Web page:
However, the report will alarm traditionalists who argue that, by simplifying the path to repatriation, the Government could open the floodgates to a torrent of new claims. Some fear that Egypt, which demanded the return of numerous artefacts during the reign of President Nasser, may decide to revive its pursuit of the British Museum's mummies.
Professor Frank Willett, former director of the Hunterian Museum in Glasgow and a vocal critic of excessive repatriation claims, said: "If you can make a case that human remains belong to a specific individual, that's one thing. The problem is that you get things like the Maori people trying to repatriate trophy heads from New Zealand that, back in history, belonged to their enemies.
"Museums open the rest of the world to local people, wherever they are. If you are going to give things back to everyone who wants them, you will end up only with local museums." He added that while there were strong arguments for cultural objects to be returned to their countries of origin, museums had an ethical responsibility to preserve items that would be destroyed by the act of burial.
Ahead of any new law, a handful of repatriations have already been made. In May, the Royal College of Surgeons announced it was returning its collection of Tasmanian specimens, including the skin and hair of Truganini, only survivor of the "black war" in which 19th-century British settlers rounded up native islanders.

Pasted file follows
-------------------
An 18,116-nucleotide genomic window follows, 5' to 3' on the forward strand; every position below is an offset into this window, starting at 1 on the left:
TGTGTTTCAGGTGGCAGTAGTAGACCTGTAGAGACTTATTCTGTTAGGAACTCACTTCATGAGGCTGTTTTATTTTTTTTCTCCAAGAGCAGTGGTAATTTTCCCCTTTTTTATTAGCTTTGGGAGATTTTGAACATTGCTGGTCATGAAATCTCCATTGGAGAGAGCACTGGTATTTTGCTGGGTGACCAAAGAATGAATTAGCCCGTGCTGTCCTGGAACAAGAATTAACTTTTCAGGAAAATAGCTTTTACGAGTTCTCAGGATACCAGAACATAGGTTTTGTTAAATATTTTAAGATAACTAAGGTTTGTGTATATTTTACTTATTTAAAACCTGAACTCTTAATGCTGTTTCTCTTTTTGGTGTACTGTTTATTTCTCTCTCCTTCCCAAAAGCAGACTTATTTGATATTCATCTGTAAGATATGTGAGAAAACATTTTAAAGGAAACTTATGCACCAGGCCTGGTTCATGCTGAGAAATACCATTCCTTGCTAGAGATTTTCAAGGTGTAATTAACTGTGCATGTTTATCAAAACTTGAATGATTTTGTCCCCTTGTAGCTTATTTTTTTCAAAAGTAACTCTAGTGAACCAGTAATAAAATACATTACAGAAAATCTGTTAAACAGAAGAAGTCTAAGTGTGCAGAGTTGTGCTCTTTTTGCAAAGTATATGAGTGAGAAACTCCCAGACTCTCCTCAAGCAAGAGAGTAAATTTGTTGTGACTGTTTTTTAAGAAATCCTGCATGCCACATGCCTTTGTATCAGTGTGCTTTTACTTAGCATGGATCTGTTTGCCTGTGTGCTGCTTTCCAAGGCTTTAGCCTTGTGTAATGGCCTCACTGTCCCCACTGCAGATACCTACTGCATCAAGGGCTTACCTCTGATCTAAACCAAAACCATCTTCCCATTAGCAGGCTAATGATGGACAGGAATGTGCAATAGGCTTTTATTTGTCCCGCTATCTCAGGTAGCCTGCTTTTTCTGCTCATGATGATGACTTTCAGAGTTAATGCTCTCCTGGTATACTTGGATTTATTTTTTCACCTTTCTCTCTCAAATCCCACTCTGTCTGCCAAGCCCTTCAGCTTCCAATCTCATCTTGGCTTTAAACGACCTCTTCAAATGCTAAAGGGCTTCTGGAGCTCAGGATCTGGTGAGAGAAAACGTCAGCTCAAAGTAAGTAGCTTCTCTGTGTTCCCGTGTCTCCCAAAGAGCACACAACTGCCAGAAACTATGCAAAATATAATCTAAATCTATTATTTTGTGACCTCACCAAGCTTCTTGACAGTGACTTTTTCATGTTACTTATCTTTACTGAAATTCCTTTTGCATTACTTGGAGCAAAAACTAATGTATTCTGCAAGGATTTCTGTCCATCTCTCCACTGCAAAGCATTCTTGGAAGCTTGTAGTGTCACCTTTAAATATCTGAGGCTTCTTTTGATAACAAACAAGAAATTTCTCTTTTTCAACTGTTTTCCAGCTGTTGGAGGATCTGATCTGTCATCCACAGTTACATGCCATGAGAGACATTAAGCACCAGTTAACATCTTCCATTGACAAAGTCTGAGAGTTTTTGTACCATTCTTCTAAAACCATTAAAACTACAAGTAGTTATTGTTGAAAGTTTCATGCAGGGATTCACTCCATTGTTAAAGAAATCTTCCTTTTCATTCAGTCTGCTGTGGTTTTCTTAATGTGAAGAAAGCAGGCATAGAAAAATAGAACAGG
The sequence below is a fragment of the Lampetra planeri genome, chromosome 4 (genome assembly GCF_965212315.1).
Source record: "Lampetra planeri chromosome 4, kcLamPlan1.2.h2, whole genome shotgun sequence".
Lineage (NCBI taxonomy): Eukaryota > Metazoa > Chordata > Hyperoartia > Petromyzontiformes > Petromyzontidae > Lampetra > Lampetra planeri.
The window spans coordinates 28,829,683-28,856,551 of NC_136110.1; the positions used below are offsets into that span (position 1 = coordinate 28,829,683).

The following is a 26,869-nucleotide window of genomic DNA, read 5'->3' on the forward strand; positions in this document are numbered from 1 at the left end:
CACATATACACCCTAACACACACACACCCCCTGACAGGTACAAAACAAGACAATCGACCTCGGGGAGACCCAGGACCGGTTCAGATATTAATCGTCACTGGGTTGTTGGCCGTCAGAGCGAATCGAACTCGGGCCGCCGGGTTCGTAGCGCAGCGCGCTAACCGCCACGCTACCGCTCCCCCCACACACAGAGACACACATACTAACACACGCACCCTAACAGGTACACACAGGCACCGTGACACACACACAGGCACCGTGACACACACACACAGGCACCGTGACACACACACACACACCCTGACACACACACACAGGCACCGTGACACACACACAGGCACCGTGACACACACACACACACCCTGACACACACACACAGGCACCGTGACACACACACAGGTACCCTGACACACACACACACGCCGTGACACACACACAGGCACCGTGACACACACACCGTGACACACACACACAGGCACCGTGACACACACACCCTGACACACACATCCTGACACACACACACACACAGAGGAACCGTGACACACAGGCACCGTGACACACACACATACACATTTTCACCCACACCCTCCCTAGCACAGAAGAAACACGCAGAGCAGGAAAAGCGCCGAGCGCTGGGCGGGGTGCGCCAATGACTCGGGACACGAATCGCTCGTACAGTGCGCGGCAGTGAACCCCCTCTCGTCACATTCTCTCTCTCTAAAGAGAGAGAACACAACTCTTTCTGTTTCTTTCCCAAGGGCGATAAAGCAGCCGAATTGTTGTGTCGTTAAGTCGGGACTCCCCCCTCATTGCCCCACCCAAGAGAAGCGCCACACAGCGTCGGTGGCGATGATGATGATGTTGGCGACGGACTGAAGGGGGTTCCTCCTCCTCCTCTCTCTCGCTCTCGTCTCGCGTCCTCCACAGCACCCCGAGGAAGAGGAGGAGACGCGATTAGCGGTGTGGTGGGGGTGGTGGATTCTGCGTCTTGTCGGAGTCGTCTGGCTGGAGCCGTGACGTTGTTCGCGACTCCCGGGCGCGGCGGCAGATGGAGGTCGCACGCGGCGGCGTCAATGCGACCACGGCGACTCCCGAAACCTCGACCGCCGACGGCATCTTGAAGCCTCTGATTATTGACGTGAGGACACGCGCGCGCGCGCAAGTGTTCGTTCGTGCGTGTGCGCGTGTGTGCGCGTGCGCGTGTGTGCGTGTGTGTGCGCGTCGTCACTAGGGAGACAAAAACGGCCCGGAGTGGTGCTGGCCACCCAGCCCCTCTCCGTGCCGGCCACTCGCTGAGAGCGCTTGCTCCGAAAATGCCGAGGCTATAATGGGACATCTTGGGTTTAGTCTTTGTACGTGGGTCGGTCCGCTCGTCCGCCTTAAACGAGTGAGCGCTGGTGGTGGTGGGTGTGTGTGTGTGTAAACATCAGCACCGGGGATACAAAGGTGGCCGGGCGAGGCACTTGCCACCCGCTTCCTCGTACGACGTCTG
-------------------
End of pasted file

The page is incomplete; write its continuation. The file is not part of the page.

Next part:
A spokesman for the Department of Culture, Media and Sport, which commissioned the report, said it was due to be delivered to the Arts minister, Baroness Blackstone, before Christmas. A consultation document will follow.
Pitt Rivers Museum, Oxford
Wanted: A number of shrunken heads from Ecuador and Peru belonging to the Jivaro Indians. The Jivaro shrunk the heads of enemies killed in battle to seal the avenging soul within, though the practise was outlawed by conquering Spaniards. Found by Major Ronald Hawksby Thomas on expeditions in the 1920s and 1930s.
By whom: Various Native American tribal pressure groups would like to see the heads returned, though several are thought to be fakes, having no ceremonial significance.
Marischal Museum, Aberdeen
Wanted: Maori warrior remains from New Zealand.
By whom: Pressure is intensifying from the Foundation for Aboriginal and Islander Research Action after Edinburgh University in 2000 handed back to Australia 330 aboriginal skeletons (and the head of William Lanney, below, considered to be the last full-blooded male Tasmanian aborigine). Almost all aboriginal remains have now been returned to Australia.
The British Museum
Wanted: The mummy and coffin of Hor, a priest. Probably from Thebes and dating from around 850BC, the mummy was donated by Henry Salt (1780-1827). Salt was the British Consul-General to Egypt and collected a large number of antiquities during his sojourn in the country, many of which were sold to the British Museum.
By whom: In the 1950s, President Nasser demanded the restitution of all Egyptian relics housed abroad. He was ignored by the British government. More recently, the Egyptian Museum in Cairo has suggested that it would welcome the return of relics that include the British Museum's mummies, although the Egyptian government has backed down.